**   *      *  *    
**   **     *  * *  
**  *** *** * ** *  
******* *** * **** *
******* ***** **** *
********************

Please take into account that anything that wasn't mentioned in the book up to page 24, I most likely do not know. Also, I'm aware the book I'm using is somewhat dated, so don't hesitate in suggesting techniques that might apply to more recent standards of C.

I'm compiling my code using the GCC, which was installed on Debian GNU/Linux 11 (bullseye) x86_64 via the official Debian repos.

References:

  1. Kernighan, B.W. and Ritchie, D.M. (1988). The C programming language / ANSI C Version. Englewood Cliffs, N.J.: Prentice Hall.
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1 Answer 1

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Initialize at declaration

Rather than later zero the array, do so at declaration time.

//int wrdlength[MAXWNO];
...
//for(i = 0; i < MAXWNO; i++)
//    wrdlength[i] = 0; // (tested and works)

int wrdlength[MAXWNO] = { 0 };

Use isspace() to test for white-space

Instead of testing of some of the possible white-spaces, test for all of them. See <ctype.h>.

// if(current == ' ' || current == '\n' || current == '\t'){
if (isspace(current)) {

Style: Use {}

Even for one-liners, IMO, use {}.

        //if(state == OUT)
        //    state = IN;
        if(state == OUT) {
            state = IN;
        }

++

// wrdlength[wrdid] = wrdlength[wrdid] + 1;
wrdlength[wrdid]++;
// or 
++wrdlength[wrdid];

Bug

Loop body never uses i. Certainly incorrect.

for(i = 0, wrdid = 0; i < MAXWNO; i++)
    if(longestwrd < wrdlength[wrdid])
        longestwrd = wrdlength[wrdid];

Why is "*" commented as Unicode 25A0?

// ????
printf("*"); // Unicode 25A0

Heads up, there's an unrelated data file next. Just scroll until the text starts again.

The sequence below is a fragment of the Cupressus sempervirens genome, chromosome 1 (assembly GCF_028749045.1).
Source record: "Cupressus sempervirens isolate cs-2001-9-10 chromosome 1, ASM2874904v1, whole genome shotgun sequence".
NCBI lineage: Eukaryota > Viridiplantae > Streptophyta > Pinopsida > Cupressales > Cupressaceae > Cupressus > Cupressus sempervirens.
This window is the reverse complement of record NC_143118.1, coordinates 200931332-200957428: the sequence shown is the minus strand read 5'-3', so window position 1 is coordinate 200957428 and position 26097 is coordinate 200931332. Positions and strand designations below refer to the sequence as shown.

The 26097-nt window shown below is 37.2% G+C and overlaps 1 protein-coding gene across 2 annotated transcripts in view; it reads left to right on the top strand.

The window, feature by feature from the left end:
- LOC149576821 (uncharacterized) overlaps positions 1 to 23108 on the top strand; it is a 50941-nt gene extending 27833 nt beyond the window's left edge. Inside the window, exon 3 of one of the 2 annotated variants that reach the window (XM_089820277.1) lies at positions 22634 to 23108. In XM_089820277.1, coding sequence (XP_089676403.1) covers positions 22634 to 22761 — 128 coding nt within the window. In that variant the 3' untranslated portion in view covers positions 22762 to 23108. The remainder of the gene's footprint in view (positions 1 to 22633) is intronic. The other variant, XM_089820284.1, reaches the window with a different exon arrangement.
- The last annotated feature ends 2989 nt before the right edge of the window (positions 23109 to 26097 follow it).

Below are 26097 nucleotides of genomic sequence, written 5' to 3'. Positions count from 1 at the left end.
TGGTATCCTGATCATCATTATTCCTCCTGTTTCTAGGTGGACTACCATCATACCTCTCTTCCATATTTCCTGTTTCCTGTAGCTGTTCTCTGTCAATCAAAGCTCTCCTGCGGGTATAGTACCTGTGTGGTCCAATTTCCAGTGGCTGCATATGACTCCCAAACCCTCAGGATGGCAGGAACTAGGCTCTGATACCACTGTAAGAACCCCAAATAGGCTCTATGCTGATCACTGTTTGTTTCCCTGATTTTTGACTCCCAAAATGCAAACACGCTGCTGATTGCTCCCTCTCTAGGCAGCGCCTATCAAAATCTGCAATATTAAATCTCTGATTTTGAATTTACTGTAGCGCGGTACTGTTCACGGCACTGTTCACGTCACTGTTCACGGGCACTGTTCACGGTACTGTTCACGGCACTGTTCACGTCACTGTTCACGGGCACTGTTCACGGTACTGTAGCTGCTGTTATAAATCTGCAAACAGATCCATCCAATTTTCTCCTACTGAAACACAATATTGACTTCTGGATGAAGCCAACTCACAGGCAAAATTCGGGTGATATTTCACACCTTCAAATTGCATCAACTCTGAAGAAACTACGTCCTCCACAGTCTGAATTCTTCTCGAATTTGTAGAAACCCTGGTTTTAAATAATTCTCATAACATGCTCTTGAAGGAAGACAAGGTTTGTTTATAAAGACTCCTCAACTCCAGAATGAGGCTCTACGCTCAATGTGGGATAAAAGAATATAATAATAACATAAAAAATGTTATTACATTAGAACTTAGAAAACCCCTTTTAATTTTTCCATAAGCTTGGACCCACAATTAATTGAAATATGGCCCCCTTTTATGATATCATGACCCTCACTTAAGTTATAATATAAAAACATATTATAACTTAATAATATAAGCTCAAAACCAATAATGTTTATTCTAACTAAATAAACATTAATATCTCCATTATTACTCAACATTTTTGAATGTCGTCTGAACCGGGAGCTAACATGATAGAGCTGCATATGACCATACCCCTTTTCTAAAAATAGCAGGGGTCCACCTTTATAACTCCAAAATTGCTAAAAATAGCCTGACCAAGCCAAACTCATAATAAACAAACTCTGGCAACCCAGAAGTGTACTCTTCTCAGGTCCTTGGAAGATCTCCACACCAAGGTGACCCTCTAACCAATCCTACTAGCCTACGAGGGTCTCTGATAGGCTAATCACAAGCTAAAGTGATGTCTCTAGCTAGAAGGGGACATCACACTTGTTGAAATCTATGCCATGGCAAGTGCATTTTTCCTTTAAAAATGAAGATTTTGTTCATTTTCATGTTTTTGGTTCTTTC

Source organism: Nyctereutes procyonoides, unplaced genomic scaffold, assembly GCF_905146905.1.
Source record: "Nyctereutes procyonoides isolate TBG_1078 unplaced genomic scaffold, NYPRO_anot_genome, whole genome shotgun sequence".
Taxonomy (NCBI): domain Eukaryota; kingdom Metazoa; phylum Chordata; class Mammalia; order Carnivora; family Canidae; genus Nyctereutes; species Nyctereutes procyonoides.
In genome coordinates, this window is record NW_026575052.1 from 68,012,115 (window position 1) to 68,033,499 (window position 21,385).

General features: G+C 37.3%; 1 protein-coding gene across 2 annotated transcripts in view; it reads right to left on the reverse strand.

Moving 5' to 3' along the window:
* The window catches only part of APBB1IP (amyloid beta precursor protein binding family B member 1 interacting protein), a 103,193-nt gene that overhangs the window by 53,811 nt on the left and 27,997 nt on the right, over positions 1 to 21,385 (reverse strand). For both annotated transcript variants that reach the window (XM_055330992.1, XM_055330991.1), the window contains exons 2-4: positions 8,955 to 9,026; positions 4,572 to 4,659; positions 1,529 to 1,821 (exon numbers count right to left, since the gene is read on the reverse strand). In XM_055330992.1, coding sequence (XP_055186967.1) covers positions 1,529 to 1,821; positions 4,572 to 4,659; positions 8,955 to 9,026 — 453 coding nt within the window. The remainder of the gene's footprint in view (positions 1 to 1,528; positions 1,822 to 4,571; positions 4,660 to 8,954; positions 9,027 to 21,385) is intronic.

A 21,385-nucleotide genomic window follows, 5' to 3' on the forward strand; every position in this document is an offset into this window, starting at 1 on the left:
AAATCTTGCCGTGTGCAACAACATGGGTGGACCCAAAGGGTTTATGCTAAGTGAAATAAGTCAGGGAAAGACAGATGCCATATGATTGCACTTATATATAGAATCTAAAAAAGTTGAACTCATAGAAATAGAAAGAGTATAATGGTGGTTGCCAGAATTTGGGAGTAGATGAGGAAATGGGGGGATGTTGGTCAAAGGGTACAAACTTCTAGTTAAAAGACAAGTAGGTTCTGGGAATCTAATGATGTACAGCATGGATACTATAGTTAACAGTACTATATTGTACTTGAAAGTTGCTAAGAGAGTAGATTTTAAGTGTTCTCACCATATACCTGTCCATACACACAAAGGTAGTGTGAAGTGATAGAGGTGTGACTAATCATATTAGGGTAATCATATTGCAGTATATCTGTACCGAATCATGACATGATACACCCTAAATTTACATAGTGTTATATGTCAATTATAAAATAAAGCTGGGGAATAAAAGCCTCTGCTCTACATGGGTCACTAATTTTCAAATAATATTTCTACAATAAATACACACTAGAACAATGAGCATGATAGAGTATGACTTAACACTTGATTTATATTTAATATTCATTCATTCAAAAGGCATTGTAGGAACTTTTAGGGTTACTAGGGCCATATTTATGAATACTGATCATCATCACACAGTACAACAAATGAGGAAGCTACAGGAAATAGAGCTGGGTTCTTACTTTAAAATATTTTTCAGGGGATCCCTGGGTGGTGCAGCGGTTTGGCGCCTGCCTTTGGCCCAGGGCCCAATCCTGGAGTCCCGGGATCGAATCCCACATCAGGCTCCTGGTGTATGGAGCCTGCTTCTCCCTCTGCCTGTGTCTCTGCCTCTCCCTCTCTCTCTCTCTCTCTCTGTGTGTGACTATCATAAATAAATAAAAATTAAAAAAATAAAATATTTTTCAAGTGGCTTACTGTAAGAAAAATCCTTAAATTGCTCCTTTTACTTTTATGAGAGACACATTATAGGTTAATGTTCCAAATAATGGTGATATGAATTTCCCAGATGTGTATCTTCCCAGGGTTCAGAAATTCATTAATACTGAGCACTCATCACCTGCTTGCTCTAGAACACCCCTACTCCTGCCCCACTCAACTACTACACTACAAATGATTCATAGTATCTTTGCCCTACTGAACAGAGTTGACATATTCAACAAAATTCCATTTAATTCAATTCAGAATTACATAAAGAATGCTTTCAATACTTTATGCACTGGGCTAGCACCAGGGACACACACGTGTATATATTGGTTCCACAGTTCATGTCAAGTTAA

Test limit first

In this code, it makes no difference, yet in general, don't read from stdin unless code intends to do something with the input.

// while(((current = getchar()) != EOF) && (wrdid < MAXWNO)){
while((wrdid < MAXWNO) && ((current = getchar()) != EOF)){

Correct word ID count??

wrdid++; increments after a "blank" is found. If the entire input was "test", wrdid would remain at 0 whereas 1 is expected.

Instead I recommend incrementing wrdid when the first letter of a word is found.

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  • 1
    \$\begingroup\$ Very nice review. I'm very thankful that you took the time to help me out. As for your very last remark, regarding the positioning or the wrdid increment, entering "test" will result in wrdid == 1 being true, because a newline has to be entered after a string for the input to be considered anyways. At least, that's my understanding of it. If an EOF signal is sent before a newline is entered, the program will not consider any of the words in the last line. (On my machine and environment, at least.) Anyhow, thank you so much again for reviewing my code. it's appreciated. God bless you. \$\endgroup\$
    – GPWR
    Dec 13, 2022 at 22:21
  • 1
    \$\begingroup\$ @GPWR "because a newline has to be entered after a string for the input to be considered anyways" --> It is commonly occurs, yet it is not true as the only way. An easy way to test is to redirect input from a file to stdin. \$\endgroup\$ Dec 13, 2022 at 22:27
  • \$\begingroup\$ Oh, I see. Thank you for clarifying that for me! It helps a lot. Peace. \$\endgroup\$
    – GPWR
    Dec 13, 2022 at 23:32